U.S. Department of the Interior (DOI) Secretary Ken Salazar has announced a supplement to the federal plan to facilitate responsible utility-scale solar development on public lands in six Western states: Arizona, California, Colorado, Nevada, New Mexico and Utah.
According to the DOI, the revised plan – the Supplement to the Draft Programmatic Environmental Impact Statement for Solar Energy Development (solar PEIS) – expands the DOI's work to establish meaningful solar energy zones with transmission solutions and incentives for solar energy development within those zones.
The blueprint's early, comprehensive analysis will ultimately make for faster, better permitting of large-scale solar projects on public lands, the DOI says.
To ensure that proposed solar energy zones are located in appropriate areas, the supplement to the plan sets forth a more complete description of the process for identifying zones, including an analysis of transmission availability and potential resource conflicts.
It also describes in more detail the incentives for developers to site new projects in solar energy zones – including greater certainty and shorter permitting times – and identifies ongoing regional planning processes that are being used to identify additional solar energy zones.
After analyzing comments on the draft solar PEIS, which the Bureau of Land Management (BLM) developed with the Department of Energy and published on Dec. 17, 2010, the BLM has modified its preferred alternative to include 17 solar energy zones, totaling about 285,000 acres potentially available for development within the zones. The BLM refined or removed zones that had development constraints or serious resource conflicts.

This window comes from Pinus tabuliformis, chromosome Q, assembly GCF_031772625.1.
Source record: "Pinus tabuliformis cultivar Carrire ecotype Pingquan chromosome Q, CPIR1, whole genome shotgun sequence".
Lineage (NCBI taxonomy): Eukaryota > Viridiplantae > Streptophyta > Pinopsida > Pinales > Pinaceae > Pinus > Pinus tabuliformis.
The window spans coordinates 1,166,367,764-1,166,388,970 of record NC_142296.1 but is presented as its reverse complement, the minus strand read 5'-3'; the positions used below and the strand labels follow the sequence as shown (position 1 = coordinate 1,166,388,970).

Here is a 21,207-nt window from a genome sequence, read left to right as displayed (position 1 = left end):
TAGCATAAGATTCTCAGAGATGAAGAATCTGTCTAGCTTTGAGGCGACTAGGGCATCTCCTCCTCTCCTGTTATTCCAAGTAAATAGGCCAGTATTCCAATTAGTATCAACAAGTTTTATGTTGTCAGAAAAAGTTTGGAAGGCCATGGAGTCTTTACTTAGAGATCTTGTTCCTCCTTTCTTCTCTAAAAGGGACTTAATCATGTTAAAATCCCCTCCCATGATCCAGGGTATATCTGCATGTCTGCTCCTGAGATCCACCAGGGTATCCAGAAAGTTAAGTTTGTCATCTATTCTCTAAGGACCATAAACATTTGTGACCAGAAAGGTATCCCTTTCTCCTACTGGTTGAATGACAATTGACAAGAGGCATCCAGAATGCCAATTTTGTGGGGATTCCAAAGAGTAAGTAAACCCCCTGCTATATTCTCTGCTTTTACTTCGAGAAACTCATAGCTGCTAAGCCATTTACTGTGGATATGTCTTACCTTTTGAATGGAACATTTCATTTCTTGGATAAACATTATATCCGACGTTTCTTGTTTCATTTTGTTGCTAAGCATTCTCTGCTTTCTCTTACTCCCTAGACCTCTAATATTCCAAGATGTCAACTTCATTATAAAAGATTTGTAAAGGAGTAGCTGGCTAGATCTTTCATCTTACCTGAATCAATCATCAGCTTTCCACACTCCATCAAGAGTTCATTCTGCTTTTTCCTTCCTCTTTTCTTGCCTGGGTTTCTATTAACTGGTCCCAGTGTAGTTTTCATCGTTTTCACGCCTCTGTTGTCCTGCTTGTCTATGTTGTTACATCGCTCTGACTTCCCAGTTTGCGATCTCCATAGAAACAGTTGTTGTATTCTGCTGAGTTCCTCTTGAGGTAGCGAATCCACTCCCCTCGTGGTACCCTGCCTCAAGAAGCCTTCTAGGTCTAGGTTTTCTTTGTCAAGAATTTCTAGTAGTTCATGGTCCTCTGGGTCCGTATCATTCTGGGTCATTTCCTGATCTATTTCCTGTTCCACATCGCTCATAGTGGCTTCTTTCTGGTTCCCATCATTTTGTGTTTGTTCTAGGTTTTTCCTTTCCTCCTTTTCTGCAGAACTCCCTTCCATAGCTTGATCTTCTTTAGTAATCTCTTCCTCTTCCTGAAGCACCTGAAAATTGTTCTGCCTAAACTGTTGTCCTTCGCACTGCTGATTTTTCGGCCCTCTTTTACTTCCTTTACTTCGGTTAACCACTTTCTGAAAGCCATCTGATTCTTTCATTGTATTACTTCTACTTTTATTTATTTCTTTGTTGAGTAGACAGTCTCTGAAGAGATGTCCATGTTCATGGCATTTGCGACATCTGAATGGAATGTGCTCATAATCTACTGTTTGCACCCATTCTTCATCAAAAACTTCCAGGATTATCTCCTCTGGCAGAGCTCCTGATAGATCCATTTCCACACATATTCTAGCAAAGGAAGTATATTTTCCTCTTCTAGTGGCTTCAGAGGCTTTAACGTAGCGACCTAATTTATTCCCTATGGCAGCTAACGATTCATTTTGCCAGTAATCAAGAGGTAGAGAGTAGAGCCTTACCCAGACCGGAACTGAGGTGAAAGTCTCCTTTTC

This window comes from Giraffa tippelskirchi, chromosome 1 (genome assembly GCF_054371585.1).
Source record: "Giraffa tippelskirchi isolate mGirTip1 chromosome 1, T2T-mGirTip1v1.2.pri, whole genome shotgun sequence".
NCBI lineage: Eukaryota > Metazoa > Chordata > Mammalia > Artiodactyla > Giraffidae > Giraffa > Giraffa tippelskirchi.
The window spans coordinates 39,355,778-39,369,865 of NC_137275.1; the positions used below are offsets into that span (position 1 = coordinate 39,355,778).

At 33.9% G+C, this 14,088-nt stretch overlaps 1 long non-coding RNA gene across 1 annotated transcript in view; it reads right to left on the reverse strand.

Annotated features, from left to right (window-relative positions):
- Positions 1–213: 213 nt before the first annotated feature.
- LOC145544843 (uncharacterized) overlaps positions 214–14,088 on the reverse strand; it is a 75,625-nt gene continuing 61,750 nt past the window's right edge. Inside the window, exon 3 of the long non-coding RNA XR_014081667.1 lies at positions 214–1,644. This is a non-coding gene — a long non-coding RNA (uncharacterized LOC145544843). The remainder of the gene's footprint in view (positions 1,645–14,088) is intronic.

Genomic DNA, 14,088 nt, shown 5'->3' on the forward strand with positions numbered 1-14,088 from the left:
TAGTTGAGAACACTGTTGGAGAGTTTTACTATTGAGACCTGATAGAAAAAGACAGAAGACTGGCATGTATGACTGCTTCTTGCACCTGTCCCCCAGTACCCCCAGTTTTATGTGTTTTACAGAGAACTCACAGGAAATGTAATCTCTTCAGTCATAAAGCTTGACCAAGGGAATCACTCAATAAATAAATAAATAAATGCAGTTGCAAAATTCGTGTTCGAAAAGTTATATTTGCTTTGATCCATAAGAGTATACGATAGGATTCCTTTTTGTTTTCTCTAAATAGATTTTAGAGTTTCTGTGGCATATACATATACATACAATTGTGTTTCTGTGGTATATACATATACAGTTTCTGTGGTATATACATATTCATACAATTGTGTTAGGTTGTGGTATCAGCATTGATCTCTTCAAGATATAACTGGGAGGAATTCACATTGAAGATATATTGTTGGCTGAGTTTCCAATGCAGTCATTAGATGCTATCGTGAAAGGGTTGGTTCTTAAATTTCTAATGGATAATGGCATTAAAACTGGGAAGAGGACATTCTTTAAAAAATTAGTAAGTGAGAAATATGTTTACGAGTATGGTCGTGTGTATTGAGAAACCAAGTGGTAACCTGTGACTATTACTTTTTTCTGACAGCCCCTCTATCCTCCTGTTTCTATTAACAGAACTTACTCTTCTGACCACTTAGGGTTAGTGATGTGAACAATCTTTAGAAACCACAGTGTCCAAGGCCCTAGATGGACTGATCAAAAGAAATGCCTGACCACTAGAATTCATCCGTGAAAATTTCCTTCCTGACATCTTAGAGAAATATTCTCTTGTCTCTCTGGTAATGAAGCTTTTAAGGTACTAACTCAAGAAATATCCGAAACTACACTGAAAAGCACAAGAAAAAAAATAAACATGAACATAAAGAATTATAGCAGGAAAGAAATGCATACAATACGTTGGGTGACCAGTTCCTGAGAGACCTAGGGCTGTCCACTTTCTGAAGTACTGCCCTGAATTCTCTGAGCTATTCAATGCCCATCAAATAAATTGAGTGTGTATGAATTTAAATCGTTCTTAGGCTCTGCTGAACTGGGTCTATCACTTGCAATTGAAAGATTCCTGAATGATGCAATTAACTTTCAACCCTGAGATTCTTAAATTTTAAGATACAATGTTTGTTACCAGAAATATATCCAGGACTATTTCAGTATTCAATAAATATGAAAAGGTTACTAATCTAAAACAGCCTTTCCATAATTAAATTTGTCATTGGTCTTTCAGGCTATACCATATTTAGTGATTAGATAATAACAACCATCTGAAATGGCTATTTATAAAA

The modified preferred alternative also establishes a variance process, going forward, that will allow the development of well-sited projects outside of solar energy zones on an additional 20 million acres of public land. BLM priority projects that are already being processed will not be subject to the proposed new variance process.
The supplement makes clear that the DOI's solar program will incorporate other, state-based planning efforts to establish additional solar energy zones. The supplement also makes clear that there is opportunity for the industry, the public and interested stakeholders to propose additional zones for consideration.
Despite the DOI's efforts, Solar Energy Industries Association President Rhone Resch expressed concerns about the new plan.
"While we are still reviewing all of the details in this proposal, there are some significant areas of concern regarding the viability of a solar energy zone approach," he said in a statement." Siting flexibility and access to transmission are key to the financing and development of utility-scale solar power plants. Both aspects must be reflected in the final PEIS.